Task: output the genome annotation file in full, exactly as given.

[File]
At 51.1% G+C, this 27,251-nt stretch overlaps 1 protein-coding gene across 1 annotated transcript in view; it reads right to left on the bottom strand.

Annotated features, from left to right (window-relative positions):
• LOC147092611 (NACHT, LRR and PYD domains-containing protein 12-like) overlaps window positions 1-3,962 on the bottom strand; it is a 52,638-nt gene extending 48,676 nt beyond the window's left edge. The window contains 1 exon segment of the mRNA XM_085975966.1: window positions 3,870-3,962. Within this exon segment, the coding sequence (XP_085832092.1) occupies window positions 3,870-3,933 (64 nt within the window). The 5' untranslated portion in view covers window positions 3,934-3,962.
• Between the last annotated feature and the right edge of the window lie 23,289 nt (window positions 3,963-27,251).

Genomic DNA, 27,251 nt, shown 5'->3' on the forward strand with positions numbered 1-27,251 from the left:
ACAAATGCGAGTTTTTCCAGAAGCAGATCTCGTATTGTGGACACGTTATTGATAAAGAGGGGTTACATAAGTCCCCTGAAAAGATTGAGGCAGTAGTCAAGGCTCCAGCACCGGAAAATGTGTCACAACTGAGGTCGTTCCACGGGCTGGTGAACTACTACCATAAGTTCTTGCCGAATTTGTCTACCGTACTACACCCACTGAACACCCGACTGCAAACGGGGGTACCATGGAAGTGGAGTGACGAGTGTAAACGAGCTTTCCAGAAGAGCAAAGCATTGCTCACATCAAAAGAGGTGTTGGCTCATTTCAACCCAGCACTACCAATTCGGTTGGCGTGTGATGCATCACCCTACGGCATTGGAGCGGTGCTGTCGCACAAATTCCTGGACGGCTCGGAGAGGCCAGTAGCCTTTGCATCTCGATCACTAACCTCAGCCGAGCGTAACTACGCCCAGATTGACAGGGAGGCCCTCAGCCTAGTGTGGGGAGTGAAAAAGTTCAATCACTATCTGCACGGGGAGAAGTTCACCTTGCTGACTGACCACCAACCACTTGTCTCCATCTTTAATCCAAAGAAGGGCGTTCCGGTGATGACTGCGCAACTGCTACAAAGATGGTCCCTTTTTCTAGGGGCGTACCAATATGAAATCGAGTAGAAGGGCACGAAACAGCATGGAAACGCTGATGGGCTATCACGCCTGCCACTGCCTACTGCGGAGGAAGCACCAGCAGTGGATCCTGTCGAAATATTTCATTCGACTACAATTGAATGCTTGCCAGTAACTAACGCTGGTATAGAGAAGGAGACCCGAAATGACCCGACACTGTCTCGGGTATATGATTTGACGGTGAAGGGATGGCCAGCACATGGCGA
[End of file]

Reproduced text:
At 51.1% G+C, this 27,251-nt stretch overlaps 1 protein-coding gene across 1 annotated transcript in view; it reads right to left on the bottom strand.

Annotated features, from left to right (window-relative positions):
• LOC147092611 (NACHT, LRR and PYD domains-containing protein 12-like) overlaps window positions 1-3,962 on the bottom strand; it is a 52,638-nt gene extending 48,676 nt beyond the window's left edge. The window contains 1 exon segment of the mRNA XM_085975966.1: window positions 3,870-3,962. Within this exon segment, the coding sequence (XP_085832092.1) occupies window positions 3,870-3,933 (64 nt within the window). The 5' untranslated portion in view covers window positions 3,934-3,962.
• Between the last annotated feature and the right edge of the window lie 23,289 nt (window positions 3,963-27,251).

Genomic DNA, 27,251 nt, shown 5'->3' on the forward strand with positions numbered 1-27,251 from the left:
ACAAATGCGAGTTTTTCCAGAAGCAGATCTCGTATTGTGGACACGTTATTGATAAAGAGGGGTTACATAAGTCCCCTGAAAAGATTGAGGCAGTAGTCAAGGCTCCAGCACCGGAAAATGTGTCACAACTGAGGTCGTTCCACGGGCTGGTGAACTACTACCATAAGTTCTTGCCGAATTTGTCTACCGTACTACACCCACTGAACACCCGACTGCAAACGGGGGTACCATGGAAGTGGAGTGACGAGTGTAAACGAGCTTTCCAGAAGAGCAAAGCATTGCTCACATCAAAAGAGGTGTTGGCTCATTTCAACCCAGCACTACCAATTCGGTTGGCGTGTGATGCATCACCCTACGGCATTGGAGCGGTGCTGTCGCACAAATTCCTGGACGGCTCGGAGAGGCCAGTAGCCTTTGCATCTCGATCACTAACCTCAGCCGAGCGTAACTACGCCCAGATTGACAGGGAGGCCCTCAGCCTAGTGTGGGGAGTGAAAAAGTTCAATCACTATCTGCACGGGGAGAAGTTCACCTTGCTGACTGACCACCAACCACTTGTCTCCATCTTTAATCCAAAGAAGGGCGTTCCGGTGATGACTGCGCAACTGCTACAAAGATGGTCCCTTTTTCTAGGGGCGTACCAATATGAAATCGAGTAGAAGGGCACGAAACAGCATGGAAACGCTGATGGGCTATCACGCCTGCCACTGCCTACTGCGGAGGAAGCACCAGCAGTGGATCCTGTCGAAATATTTCATTCGACTACAATTGAATGCTTGCCAGTAACTAACGCTGGTATAGAGAAGGAGACCCGAAATGACCCGACACTGTCTCGGGTATATGATTTGACGGTGAAGGGATGGCCAGCACATGGCGA